At the end of February 1990, Margaret Thatcher visited Bradford, and in the Lord Mayor’s Parlour at City Hall granted an interview to Yorkshire TV stalwart Richard Whiteley. She was full of praise for Eric Pickles, telling Whiteley that “I think he’s doing a superb job”, “doing extremely well”, “has done wonders”, “kept the Community Charge [poll tax] down”, and that “had it been a Labour council, it would have been very much higher”.
So the then Prime Minister might be thought to have approved of Pickles’ conduct in the year and a half since the Tories took control of Bradford council. Her enthusiasm was not shared with the opposition, nor with an increasing number of the district’s voters.
In May of the previous year, the twelve month term of Lord Mayor Smith Midgley ended, and, as I noted yesterday, by custom the next holder of the office was to be a Liberal. But Fat Eric had, once more, been doing his homework: there was nothing in the council’s rules to enforce this custom. So when the council held its Annual General Meeting, the Liberals’ nomination for Lord Mayor, to their surprise, was voted down.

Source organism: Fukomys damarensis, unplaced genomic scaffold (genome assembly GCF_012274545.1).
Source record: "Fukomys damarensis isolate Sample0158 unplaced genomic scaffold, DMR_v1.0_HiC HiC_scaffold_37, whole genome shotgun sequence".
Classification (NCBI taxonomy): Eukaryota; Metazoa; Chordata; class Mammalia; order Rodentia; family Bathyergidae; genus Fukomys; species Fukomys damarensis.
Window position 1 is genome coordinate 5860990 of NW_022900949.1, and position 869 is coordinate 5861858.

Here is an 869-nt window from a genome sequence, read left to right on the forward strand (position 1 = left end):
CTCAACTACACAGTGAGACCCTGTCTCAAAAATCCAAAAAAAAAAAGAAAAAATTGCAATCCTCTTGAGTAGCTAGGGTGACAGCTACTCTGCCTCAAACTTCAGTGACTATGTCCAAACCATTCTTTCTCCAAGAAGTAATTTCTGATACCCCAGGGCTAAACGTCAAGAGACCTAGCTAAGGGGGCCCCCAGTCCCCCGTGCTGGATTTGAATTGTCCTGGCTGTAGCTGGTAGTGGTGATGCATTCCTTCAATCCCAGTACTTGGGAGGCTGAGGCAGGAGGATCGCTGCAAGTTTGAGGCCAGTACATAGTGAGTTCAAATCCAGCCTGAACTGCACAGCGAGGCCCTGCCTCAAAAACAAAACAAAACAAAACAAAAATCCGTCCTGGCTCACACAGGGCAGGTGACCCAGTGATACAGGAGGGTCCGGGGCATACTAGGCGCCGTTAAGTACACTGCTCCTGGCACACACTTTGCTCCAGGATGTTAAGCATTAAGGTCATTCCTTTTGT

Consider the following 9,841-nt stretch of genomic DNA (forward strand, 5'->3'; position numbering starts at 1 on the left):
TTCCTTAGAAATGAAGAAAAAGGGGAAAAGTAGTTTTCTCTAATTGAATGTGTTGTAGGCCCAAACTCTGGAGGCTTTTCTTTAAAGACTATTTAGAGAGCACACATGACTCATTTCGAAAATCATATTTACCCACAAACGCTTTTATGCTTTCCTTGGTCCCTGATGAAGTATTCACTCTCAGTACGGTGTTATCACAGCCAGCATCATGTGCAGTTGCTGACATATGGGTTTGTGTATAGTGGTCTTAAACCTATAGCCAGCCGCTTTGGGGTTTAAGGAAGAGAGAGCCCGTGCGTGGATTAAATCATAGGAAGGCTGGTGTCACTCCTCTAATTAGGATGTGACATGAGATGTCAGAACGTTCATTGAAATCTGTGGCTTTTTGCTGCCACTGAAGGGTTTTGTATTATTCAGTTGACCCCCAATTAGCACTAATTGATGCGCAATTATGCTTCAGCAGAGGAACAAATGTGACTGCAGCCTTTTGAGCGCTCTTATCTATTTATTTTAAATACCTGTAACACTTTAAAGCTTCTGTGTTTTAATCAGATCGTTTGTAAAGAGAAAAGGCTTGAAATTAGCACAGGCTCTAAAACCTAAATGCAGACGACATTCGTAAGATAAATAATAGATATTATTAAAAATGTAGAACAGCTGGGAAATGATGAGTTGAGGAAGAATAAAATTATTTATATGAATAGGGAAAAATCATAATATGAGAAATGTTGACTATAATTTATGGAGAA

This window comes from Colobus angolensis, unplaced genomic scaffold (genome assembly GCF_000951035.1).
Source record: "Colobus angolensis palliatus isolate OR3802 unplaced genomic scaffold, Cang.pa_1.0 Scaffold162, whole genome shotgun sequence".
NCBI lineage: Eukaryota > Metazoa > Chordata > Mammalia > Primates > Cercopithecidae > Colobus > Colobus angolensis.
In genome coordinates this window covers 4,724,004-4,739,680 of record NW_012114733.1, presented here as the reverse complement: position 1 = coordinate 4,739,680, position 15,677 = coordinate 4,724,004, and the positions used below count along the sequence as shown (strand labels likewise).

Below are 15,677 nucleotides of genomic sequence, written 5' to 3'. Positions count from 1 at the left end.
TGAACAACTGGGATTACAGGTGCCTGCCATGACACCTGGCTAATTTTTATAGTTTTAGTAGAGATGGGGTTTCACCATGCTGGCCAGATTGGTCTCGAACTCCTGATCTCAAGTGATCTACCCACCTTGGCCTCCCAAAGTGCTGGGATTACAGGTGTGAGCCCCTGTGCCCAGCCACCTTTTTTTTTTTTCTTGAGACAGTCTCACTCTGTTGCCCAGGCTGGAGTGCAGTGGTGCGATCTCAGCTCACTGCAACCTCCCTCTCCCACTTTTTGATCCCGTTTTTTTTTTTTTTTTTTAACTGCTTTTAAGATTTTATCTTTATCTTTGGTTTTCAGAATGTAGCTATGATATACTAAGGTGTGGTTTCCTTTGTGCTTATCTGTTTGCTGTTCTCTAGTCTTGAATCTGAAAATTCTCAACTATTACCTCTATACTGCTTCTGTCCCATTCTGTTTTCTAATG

Then, Tory George Hodgson (another Pickles pal from Keighley) was nominated. Using the outgoing Lord Mayor’s casting vote, the Tories voted Hodgson in, and therefore kept their hands on the levers of power for another year. While the use of the Lord Mayor’s casting vote had annoyed Labour and Liberal councillors the previous year, the cynical use of that vote to retain the office poisoned relations between the parties for years afterwards.
But, as Margaret Thatcher had told Richard Whiteley, Fat Eric had kept the Poll Tax level down, although he probably had been helped in this endeavour by central Government. So perhaps the electorate would look more kindly on him when the 1990 round of elections arrived: after all, the Tories were defending just eleven seats, most of which were considered safe.
Sadly, the Tories’ national loss of popularity, together with the electorate being less than totally impressed with the so-called “Bradford Revolution”, meant that they lost five of those seats, while Labour, defending nineteen seats of which some were marginal, held almost all of them, in addition to their gains from the Tories.
Labour were now the majority party, and would remain so for another decade: the Pickles era had ended.